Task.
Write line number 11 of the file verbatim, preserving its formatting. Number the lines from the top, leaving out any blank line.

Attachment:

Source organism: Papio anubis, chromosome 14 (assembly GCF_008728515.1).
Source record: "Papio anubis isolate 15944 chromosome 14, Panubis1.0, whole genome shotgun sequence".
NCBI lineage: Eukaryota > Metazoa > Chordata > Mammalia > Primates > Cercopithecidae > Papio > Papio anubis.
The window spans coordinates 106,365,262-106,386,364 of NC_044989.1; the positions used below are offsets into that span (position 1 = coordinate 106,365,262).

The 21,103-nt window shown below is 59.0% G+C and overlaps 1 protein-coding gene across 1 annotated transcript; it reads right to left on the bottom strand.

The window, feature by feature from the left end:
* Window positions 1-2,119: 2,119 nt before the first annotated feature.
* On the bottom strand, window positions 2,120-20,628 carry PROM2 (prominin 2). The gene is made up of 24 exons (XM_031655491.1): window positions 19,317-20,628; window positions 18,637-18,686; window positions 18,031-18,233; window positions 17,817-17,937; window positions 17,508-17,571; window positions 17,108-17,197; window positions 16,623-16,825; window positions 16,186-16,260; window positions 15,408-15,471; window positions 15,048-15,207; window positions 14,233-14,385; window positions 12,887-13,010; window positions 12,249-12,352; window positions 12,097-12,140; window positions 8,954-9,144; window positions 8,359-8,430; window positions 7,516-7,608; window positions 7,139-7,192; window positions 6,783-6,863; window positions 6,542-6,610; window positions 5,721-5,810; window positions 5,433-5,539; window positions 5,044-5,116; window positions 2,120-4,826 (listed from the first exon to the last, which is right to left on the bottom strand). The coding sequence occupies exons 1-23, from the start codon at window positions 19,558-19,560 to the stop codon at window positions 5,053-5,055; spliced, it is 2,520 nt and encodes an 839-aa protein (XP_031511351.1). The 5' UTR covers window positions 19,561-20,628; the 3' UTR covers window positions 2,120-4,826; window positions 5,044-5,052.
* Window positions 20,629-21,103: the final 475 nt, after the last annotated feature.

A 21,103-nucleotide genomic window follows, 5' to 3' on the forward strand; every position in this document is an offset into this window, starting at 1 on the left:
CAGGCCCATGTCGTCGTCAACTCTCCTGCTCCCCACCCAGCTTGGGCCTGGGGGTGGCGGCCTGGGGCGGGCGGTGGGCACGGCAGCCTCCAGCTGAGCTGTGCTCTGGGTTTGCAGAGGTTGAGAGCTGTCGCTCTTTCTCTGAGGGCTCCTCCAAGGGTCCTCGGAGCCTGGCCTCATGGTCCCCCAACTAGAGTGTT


CAGGCCCATGTCGTCGTCAACTCTCCTGCTCCCCACCCAGCTTGGGCCTGGGGGTGGCGGCCTGGGGCGGGCGGTGGGCACGGCAGCCTCCAGCTGAGCTGTGCTCTGGGTTTGCAGAGGTTGAGAGCTGTCGCTCTTTCTCTGAGGGCTCCTCCAAGGGTCCTCGGAGCCTGGCCTCATGGTCCCCCAACTAGAGTGTT